FOR more than a score of years now the truth of the Lord's Return has been with me something more than an article of creed : it has helped my life, and shaped my thinking. It was this particular truth perhaps more than any other, which induced me to commit my life to the work of the ministry.


In my early teens I had that revolutionary experience which is known by the old-fashioned term of "conversion." It was by means of a very unlettered man, who knew more about grace than about grammar, that I became converted. He was the instrument which God chose to bring me to Himself, and build me up into the Christian faith.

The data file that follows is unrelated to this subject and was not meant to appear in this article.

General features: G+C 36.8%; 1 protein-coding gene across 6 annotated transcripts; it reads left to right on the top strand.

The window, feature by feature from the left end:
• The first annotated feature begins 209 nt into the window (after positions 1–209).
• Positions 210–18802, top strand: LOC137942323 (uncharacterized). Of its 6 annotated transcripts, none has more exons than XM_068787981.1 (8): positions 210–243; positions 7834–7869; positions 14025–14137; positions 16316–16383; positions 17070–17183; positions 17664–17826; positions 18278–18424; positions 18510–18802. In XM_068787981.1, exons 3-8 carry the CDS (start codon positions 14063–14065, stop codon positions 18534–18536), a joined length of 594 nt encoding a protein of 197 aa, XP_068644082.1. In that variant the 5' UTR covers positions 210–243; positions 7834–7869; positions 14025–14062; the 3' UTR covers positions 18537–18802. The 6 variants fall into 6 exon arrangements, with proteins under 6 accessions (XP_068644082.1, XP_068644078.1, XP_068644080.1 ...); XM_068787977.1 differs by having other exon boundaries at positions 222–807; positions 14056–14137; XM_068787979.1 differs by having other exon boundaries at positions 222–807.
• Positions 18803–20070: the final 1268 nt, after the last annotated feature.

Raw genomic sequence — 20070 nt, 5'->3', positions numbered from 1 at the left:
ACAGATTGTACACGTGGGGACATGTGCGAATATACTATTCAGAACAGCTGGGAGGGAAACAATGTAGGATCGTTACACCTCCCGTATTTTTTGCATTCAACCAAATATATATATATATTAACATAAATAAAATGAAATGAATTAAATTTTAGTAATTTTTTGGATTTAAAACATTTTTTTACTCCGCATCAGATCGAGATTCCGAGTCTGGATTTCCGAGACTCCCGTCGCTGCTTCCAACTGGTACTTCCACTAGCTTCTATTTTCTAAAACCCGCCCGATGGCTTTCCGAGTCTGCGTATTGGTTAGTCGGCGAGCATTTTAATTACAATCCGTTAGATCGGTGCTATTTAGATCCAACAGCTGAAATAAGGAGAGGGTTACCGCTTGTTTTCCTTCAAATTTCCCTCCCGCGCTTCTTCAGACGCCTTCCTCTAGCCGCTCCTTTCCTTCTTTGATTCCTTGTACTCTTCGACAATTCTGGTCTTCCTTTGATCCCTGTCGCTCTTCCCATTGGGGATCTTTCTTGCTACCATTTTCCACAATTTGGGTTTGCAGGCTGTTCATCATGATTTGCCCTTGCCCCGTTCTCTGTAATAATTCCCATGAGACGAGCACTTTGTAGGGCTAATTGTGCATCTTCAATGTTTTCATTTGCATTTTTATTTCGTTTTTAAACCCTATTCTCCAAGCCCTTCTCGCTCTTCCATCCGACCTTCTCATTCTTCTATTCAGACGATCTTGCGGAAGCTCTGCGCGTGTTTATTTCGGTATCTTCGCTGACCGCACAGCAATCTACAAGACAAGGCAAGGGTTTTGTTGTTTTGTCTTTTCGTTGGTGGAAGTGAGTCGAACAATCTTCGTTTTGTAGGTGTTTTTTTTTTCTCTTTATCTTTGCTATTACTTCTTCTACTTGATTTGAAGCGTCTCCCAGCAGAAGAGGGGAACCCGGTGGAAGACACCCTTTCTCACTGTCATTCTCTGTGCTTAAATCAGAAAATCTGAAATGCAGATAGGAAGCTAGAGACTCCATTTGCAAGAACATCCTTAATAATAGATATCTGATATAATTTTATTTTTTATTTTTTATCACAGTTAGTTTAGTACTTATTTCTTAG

I can never forget how one afternoon as I left the train to continue on my further journey to school, I saw outside an Anglican Church an announcement to the effect that in that Church certain days would be given to the contemplation of the truth of the Second Advent. The names listed on the notice-board were names which in the past were well-known. So I decided that for a few afternoons, instead of studying trigonometry, I would go and listen to the addresses that were to be given on the Second Advent. There I learned that one day "this same Jesus" would come again. I grant you there was a good deal said that was beyond me.